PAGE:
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My Old Confederate Home

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In the wake of America's Civil War, hundreds of thousands of men who fought for the Confederacy trudged back to their homes i... Lire la suite
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Description

In the wake of America's Civil War, hundreds of thousands of men who fought for the Confederacy trudged back to their homes in the Southland. Some -- due to lingering effects from war wounds, other disabilities, or the horrors of combat -- were unable to care for themselves. Homeless, disabled, and destitute veterans began appearing on the sidewalks of southern cities and towns. In 1902 Kentucky's Confederate veterans organized and built the Kentucky Confederate Home, a luxurious refuge in Pewee Valley for their unfortunate comrades. Until it closed in 1934, the Home was a respectable -- if not always idyllic -- place where disabled and impoverished veterans could spend their last days in comfort and free from want. In My Old Confederate Home: A Respectable Place for Civil War Veterans, Rusty Williams frames the lively history of the Kentucky Confederate Home with the stories of those who built, supported, and managed it: a daring cavalryman-turned-bank-robber, a senile ship captain, a prosperous former madam, and a small-town clergyman whose concern for the veterans cost him his pastorate. Each chapter is peppered with the poignant stories of men who spent their final years as voluntary wards of an institution that required residents to live in a manner which reinforced the mythology of a noble Johnny Reb and a tragic Lost Cause. Based on thorough research utilizing a range of valuable resources, including the Kentucky Confederate Home's operational documents, contemporary accounts, unpublished letters, and family stories, My Old Confederate Home reveals the final, untold chapter of Kentucky's Civil War history.

Texte du rabat

"A welcomed addition to the growing literature on the care of disabled Civil War veterans . . . cleverly conceived, ably crafted and eloquently written." -R.B. Rosenburg, author of Living Monuments In the wake of America's Civil War, homeless, disabled, and destitute veterans began appearing on the sidewalks of southern cities and towns. In 1902 Kentucky's Confederate veterans organized and built the Kentucky Confederate Home, a luxurious refuge in Pewee Valley for their unfortunate comrades. Until it closed in 1934, the Home was a respectable-if not always idyllic-place where disabled and impoverished veterans could spend their last days in comfort and free from want. In My Old Confederate Home, Rusty Williams frames the lively history of the Kentucky Confederate Home with the stories of those who built, supported, and managed it: a daring cavalryman-turned-bank-robber, a senile ship captain, a prosperous former madam, and a small-town clergyman whose concern for the veterans cost him his pastorate. Each chapter is peppered with the poignant stories of men who spent their final years as voluntary wards of an institution that required residents to live in a manner which reinforced the mythology of a noble Johnny Reb and a tragic Lost Cause. Based on thorough research utilizing a range of valuable resources, including the Kentucky Confederate Home's operational documents, contemporary accounts, unpublished letters, and family stories, My Old Confederate Home reveals the final, untold chapter of Kentucky's Civil War history. "Teems with humanity. Williams has a storyteller's gist for making historical characters come alive . . . It offers a new angle on the South's Lost Cause." -Charles Reagan Wilson, author of The New Encyclopedia of Southern Culture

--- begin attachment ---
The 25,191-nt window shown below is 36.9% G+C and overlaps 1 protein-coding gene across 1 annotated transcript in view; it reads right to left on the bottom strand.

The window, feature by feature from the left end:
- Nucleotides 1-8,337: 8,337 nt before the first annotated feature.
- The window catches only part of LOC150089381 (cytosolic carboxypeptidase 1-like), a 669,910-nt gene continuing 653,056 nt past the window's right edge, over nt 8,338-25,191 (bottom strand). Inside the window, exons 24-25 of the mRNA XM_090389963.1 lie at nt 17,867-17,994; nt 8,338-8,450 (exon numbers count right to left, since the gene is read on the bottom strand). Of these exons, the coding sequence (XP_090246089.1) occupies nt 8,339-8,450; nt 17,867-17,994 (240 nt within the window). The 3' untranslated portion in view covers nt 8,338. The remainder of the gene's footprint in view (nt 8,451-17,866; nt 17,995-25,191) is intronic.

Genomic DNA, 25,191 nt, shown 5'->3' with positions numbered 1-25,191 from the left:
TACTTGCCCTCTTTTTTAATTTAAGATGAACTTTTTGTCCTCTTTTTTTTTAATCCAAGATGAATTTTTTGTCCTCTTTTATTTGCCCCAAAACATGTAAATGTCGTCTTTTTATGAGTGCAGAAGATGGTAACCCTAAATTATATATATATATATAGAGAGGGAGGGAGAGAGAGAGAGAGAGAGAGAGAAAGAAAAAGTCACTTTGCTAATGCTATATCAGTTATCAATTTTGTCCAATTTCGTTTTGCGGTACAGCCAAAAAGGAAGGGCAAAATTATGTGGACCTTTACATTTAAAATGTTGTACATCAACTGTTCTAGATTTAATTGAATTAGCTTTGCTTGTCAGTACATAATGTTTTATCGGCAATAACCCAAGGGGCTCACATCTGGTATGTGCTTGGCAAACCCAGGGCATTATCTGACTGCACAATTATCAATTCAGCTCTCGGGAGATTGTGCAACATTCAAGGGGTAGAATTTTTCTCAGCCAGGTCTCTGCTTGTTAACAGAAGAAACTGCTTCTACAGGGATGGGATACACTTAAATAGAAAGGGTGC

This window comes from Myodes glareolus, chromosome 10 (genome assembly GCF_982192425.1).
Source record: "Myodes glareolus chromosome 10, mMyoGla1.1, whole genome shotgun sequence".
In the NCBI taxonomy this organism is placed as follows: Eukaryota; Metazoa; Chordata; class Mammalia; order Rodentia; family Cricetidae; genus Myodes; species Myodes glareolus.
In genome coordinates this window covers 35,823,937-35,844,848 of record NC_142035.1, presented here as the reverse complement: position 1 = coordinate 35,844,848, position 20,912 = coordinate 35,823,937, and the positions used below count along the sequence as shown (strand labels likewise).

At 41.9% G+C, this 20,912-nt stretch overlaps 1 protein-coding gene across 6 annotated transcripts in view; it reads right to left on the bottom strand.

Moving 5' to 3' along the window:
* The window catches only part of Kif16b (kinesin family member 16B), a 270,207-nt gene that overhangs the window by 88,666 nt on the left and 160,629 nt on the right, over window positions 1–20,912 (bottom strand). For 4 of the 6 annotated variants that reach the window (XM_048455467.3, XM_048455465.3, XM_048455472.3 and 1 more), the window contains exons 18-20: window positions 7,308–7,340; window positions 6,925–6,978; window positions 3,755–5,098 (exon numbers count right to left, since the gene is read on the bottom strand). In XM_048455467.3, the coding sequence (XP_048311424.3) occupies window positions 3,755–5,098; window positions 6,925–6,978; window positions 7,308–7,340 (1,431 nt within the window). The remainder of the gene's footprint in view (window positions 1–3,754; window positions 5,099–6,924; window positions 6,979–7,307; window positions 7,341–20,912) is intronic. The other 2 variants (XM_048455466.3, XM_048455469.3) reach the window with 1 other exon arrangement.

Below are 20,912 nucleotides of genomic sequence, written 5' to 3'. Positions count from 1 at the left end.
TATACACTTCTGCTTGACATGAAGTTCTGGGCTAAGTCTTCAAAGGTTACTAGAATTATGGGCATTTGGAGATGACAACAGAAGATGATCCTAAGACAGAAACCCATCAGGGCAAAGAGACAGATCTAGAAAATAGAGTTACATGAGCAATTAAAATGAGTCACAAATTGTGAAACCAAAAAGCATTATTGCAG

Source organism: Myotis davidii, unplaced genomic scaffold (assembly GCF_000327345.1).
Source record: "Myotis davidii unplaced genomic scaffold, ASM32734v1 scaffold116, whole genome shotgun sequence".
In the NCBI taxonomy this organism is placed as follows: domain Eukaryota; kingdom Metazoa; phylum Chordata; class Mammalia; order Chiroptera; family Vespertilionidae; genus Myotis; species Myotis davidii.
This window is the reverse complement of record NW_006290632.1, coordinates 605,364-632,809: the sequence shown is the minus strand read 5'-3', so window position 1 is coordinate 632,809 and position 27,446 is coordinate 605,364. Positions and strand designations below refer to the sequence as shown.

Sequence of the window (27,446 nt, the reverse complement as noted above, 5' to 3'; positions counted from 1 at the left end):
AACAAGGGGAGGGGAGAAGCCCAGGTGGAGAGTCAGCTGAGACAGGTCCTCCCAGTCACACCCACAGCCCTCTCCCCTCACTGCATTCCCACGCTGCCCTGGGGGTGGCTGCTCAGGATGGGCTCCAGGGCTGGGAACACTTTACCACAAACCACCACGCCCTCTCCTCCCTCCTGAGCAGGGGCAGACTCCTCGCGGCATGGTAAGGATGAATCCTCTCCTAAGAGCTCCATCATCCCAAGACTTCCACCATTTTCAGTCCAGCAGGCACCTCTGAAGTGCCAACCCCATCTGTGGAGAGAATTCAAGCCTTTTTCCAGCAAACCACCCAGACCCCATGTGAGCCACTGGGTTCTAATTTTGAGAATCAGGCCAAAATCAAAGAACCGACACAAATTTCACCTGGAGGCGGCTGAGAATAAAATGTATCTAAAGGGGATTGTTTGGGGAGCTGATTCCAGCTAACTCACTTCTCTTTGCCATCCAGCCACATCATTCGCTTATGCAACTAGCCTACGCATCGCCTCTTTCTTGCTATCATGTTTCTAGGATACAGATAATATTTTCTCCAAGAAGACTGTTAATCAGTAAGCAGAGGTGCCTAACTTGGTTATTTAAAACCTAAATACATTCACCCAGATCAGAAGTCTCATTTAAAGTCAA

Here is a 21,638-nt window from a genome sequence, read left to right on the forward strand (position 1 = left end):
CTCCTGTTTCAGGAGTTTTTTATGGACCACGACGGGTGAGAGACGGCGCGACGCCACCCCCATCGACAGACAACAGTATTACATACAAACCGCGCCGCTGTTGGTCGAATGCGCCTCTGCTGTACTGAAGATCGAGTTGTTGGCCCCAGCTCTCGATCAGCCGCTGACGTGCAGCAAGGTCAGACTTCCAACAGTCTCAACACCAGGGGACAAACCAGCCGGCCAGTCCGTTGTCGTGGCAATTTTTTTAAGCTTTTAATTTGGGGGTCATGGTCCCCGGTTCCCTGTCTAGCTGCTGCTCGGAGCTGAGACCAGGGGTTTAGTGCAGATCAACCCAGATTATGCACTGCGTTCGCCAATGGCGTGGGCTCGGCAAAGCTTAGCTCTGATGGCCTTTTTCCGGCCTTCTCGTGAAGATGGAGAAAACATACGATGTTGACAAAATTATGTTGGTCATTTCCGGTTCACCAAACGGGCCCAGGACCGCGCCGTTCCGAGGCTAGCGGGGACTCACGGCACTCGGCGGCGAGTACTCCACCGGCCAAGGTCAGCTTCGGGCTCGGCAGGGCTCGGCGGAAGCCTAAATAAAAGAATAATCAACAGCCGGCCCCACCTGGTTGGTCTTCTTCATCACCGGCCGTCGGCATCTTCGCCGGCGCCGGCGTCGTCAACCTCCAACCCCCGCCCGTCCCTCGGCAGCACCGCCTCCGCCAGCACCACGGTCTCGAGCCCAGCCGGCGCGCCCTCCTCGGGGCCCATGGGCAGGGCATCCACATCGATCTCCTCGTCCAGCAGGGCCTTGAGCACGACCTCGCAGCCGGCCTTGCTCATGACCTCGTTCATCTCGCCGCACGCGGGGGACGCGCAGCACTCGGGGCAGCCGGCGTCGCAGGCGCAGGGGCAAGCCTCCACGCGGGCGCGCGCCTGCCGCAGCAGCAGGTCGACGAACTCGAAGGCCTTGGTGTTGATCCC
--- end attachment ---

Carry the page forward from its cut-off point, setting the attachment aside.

Résumé
In the wake of America's Civil War, hundreds of thousands of men who fought for the Confederacy trudged back to their homes in the Southland. Some -- due to lingering effects from war wounds, other disabilities, or the horrors of combat -- were unable to care for themselves. Homeless, disabled, and destitute veterans began appearing on the sidewalks of southern cities and towns. In 1902 Kentucky's Confederate veterans organized and built the Kentucky Confederate Home, a luxurious refuge in Pewee Valley for their unfortunate comrades. Until it closed in 1934, the Home was a respectable -- if not always idyllic -- place where disabled and impoverished veterans could spend their last days in comfort and free from want. In My Old Confederate Home: A Respectable Place for Civil War Veterans, Rusty Williams frames the lively history of the Kentucky Confederate Home with the stories of those who built, supported, and managed it: a daring cavalryman-turned-bank-robber, a senile ship captain, a prosperous former madam, and a small-town clergyman whose concern for the veterans cost him his pastorate. Each chapter is peppered with the poignant stories of men who spent their final years as voluntary wards of an institution that required residents to live in a manner which reinforced the mythology of a noble Johnny Reb and a tragic Lost Cause. Based on thorough research utilizing a range of valuable resources, including the Kentucky Confederate Home's operational documents, contemporary accounts, unpublished letters, and family stories, My Old Confederate Home reveals the final, untold chapter of Kentucky's Civil War history.

Informations sur le produit

Titre: My Old Confederate Home
Sous-titre: A Respectable Place for Civil War Veterans
Auteur:
Code EAN: 9780813139777
ISBN: 978-0-8131-3977-7
Protection contre la copie numérique: filigrane numérique
Format: eBook (epub)
Editeur: University Press Of Kentucky
Genre: Histoire
nombre de pages: 352
Parution: 07.07.2020
Année: 2010
Sous-titre: Englisch